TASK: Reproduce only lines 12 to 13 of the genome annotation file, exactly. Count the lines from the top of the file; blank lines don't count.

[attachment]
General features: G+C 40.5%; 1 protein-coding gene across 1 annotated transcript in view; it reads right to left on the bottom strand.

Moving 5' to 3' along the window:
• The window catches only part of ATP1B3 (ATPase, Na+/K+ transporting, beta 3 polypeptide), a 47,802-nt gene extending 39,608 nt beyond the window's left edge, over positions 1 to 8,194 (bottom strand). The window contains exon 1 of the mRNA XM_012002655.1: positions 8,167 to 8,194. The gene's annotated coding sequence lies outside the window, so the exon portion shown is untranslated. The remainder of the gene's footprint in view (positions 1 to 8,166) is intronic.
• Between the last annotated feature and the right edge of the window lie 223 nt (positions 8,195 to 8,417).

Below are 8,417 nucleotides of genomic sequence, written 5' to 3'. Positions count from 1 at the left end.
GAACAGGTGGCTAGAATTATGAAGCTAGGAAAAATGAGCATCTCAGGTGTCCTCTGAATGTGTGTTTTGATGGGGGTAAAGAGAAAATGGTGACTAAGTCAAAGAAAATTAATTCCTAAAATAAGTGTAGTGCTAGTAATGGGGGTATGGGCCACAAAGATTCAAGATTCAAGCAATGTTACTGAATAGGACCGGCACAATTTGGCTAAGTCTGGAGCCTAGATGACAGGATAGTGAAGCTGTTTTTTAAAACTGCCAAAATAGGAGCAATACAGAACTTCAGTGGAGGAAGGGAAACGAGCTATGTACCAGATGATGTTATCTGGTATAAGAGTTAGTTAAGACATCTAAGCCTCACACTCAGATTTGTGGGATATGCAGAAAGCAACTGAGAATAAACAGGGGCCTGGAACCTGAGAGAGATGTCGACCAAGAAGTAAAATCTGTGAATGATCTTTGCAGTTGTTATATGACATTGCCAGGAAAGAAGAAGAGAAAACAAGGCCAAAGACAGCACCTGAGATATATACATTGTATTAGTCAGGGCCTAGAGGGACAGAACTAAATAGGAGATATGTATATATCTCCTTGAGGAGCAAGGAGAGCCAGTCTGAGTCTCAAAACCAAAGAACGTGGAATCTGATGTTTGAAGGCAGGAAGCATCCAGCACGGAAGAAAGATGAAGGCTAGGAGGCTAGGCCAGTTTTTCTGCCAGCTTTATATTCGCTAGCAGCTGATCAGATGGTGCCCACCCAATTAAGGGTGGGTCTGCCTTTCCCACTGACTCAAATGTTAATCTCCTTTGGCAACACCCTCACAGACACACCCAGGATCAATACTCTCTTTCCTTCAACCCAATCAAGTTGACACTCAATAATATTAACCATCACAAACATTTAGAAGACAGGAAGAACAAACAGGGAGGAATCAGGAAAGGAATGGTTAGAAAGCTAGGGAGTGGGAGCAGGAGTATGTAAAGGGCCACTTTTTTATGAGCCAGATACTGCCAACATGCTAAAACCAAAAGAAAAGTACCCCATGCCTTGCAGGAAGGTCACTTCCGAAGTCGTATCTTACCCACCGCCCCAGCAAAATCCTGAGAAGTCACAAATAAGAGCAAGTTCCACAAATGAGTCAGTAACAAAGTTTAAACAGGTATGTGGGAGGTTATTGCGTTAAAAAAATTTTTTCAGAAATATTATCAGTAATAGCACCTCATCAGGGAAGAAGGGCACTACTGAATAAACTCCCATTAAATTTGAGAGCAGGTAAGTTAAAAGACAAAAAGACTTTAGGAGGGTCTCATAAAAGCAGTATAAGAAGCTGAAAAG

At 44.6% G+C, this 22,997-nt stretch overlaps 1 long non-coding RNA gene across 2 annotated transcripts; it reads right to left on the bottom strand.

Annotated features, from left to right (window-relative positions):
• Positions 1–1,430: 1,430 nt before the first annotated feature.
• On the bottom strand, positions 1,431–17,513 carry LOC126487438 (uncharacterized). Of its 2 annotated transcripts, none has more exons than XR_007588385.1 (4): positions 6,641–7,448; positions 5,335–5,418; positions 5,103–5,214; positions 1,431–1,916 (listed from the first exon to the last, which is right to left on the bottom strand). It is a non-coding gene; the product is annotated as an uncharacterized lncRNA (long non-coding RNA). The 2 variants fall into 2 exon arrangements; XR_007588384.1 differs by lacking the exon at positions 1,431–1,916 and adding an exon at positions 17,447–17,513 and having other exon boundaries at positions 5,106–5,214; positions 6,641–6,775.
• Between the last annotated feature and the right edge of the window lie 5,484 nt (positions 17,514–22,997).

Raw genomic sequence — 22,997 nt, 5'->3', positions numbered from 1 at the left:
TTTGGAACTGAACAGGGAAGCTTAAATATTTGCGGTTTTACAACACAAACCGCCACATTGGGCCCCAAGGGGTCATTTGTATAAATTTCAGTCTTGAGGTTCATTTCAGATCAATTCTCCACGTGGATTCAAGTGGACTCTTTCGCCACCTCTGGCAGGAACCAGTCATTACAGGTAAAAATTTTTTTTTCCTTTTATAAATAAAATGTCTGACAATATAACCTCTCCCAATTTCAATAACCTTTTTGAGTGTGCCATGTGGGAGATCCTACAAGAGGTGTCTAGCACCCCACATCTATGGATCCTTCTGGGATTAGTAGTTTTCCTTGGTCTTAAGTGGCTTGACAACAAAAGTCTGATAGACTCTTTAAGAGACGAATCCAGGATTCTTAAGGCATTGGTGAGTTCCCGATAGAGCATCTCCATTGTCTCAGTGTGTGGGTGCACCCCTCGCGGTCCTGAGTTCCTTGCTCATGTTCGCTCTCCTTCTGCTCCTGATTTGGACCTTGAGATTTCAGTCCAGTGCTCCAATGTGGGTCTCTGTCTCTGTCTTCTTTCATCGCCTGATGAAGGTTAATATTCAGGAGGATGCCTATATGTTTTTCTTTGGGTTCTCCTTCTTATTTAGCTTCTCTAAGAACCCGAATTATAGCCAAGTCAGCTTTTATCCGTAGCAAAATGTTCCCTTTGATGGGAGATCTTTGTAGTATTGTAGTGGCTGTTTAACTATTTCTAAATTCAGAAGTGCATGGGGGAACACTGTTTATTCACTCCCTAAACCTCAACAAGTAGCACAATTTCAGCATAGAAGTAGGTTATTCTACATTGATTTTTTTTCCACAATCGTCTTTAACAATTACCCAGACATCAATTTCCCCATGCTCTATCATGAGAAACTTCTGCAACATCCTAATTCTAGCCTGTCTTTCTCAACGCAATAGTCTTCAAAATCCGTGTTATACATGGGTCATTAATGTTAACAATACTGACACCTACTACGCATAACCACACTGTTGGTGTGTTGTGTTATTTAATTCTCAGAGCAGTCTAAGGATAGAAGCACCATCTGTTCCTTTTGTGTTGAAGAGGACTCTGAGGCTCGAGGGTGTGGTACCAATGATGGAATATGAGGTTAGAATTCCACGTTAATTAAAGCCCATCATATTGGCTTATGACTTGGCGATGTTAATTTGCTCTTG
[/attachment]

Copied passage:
Raw genomic sequence — 22,997 nt, 5'->3', positions numbered from 1 at the left:
TTTGGAACTGAACAGGGAAGCTTAAATATTTGCGGTTTTACAACACAAACCGCCACATTGGGCCCCAAGGGGTCATTTGTATAAATTTCAGTCTTGAGGTTCATTTCAGATCAATTCTCCACGTGGATTCAAGTGGACTCTTTCGCCACCTCTGGCAGGAACCAGTCATTACAGGTAAAAATTTTTTTTTCCTTTTATAAATAAAATGTCTGACAATATAACCTCTCCCAATTTCAATAACCTTTTTGAGTGTGCCATGTGGGAGATCCTACAAGAGGTGTCTAGCACCCCACATCTATGGATCCTTCTGGGATTAGTAGTTTTCCTTGGTCTTAAGTGGCTTGACAACAAAAGTCTGATAGACTCTTTAAGAGACGAATCCAGGATTCTTAAGGCATTGGTGAGTTCCCGATAGAGCATCTCCATTGTCTCAGTGTGTGGGTGCACCCCTCGCGGTCCTGAGTTCCTTGCTCATGTTCGCTCTCCTTCTGCTCCTGATTTGGACCTTGAGATTTCAGTCCAGTGCTCCAATGTGGGTCTCTGTCTCTGTCTTCTTTCATCGCCTGATGAAGGTTAATATTCAGGAGGATGCCTATATGTTTTTCTTTGGGTTCTCCTTCTTATTTAGCTTCTCTAAGAACCCGAATTATAGCCAAGTCAGCTTTTATCCGTAGCAAAATGTTCCCTTTGATGGGAGATCTTTGTAGTATTGTAGTGGCTGTTTAACTATTTCTAAATTCAGAAGTGCATGGGGGAACACTGTTTATTCACTCCCTAAACCTCAACAAGTAGCACAATTTCAGCATAGAAGTAGGTTATTCTACATTGATTTTTTTTCCACAATCGTCTTTAACAATTACCCAGACATCAATTTCCCCATGCTCTATCATGAGAAACTTCTGCAACATCCTAATTCTAGCCTGTCTTTCTCAACGCAATAGTCTTCAAAATCCGTGTTATACATGGGTCATTAATGTTAACAATACTGACACCTACTACGCATAACCACACTGTTGGTGTGTTGTGTTATTTAATTCTCAGAGCAGTCTAAGGATAGAAGCACCATCTGTTCCTTTTGTGTTGAAGAGGACTCTGAGGCTCGAGGGTGTGGTACCAATGATGGAATATGAGGTTAGAATTCCACGTTAATTAAAGCCCATCATATTGGCTTATGACTTGGCGATGTTAATTTGCTCTTG